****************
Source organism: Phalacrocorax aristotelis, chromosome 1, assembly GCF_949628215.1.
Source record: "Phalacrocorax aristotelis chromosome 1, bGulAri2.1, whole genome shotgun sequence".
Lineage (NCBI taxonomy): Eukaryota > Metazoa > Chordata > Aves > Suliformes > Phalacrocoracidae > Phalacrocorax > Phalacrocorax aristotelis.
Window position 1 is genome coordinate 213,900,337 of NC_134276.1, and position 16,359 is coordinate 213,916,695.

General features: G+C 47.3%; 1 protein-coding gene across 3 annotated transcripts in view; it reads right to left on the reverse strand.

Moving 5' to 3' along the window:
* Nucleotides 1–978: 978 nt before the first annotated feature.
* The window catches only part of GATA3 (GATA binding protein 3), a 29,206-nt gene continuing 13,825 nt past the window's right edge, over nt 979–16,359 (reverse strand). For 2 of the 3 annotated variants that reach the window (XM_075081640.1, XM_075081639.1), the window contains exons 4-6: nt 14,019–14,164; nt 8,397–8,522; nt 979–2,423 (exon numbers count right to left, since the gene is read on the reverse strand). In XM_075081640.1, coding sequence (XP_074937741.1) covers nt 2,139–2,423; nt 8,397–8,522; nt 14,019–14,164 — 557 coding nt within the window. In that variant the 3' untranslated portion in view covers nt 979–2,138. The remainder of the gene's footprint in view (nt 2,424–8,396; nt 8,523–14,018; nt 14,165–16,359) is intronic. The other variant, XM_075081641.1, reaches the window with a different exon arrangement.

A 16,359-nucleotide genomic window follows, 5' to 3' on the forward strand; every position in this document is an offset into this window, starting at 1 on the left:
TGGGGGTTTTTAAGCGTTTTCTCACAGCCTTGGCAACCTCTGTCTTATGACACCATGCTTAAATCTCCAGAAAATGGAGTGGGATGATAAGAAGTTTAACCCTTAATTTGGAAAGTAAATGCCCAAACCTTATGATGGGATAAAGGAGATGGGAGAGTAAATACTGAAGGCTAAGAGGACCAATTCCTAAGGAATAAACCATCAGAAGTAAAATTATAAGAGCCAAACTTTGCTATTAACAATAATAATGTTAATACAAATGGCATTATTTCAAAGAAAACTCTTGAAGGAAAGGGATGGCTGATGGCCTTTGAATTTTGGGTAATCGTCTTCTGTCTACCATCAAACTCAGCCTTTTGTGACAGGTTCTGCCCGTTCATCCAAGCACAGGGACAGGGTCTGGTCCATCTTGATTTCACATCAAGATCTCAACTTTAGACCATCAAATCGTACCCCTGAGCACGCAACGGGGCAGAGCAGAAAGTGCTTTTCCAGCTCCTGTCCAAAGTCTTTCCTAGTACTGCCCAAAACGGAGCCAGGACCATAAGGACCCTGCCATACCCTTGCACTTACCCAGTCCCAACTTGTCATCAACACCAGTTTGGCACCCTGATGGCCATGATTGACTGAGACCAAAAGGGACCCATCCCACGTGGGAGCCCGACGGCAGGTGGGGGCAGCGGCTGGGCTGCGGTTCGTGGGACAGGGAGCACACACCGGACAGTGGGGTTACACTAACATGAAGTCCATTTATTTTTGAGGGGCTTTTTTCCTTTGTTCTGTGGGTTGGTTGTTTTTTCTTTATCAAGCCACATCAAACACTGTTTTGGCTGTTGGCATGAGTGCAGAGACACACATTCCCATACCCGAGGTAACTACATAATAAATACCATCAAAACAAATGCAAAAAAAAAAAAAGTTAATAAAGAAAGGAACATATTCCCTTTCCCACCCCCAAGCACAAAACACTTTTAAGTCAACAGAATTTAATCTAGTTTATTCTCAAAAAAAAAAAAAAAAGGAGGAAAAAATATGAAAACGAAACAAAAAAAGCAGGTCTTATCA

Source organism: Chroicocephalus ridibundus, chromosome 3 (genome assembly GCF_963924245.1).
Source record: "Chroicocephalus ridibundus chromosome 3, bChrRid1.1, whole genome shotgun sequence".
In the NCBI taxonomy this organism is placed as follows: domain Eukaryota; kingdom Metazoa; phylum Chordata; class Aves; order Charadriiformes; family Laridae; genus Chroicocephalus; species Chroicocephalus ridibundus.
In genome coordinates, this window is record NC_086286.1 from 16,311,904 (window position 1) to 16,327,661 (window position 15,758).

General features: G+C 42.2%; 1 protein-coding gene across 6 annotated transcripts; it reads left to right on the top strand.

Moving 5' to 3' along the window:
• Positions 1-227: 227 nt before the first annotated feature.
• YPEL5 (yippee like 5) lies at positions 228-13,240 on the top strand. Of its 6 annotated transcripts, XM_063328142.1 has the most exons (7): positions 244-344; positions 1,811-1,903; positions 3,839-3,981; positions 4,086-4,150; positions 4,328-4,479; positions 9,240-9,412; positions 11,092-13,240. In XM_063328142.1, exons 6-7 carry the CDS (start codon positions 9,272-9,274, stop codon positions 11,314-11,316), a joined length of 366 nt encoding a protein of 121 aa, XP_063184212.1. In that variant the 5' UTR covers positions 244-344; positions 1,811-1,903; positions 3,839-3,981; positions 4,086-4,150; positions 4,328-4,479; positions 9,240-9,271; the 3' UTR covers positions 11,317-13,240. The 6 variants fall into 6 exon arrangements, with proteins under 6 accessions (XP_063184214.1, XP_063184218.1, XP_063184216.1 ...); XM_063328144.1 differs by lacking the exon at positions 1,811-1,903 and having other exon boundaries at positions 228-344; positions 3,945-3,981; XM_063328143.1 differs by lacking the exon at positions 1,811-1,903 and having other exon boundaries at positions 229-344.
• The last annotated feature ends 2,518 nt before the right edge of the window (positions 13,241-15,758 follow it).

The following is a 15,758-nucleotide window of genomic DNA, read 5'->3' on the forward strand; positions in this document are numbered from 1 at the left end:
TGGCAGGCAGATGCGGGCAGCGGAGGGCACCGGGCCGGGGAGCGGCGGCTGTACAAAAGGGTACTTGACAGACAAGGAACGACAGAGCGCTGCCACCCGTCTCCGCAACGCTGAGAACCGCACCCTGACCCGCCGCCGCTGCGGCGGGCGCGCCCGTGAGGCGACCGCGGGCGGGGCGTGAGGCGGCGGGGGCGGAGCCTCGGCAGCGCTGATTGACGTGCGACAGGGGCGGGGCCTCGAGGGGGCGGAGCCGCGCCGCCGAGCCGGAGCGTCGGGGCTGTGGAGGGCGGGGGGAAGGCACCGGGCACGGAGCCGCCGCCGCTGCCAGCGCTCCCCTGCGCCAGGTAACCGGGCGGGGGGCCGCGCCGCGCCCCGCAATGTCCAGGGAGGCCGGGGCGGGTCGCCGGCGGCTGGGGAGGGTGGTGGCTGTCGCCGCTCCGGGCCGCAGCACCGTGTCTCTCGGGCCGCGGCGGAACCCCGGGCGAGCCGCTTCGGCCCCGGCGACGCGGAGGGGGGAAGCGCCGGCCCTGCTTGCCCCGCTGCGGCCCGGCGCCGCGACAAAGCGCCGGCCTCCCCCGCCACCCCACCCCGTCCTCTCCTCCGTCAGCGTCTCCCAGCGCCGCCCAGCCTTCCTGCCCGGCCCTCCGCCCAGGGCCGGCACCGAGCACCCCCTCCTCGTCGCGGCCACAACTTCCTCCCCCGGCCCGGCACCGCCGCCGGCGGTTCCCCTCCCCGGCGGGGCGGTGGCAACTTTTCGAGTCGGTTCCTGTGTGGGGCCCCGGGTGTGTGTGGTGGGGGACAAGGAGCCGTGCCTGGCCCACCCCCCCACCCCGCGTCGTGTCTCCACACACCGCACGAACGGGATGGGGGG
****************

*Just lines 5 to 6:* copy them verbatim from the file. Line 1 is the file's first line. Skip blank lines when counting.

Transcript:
General features: G+C 47.3%; 1 protein-coding gene across 3 annotated transcripts in view; it reads right to left on the reverse strand.

Moving 5' to 3' along the window: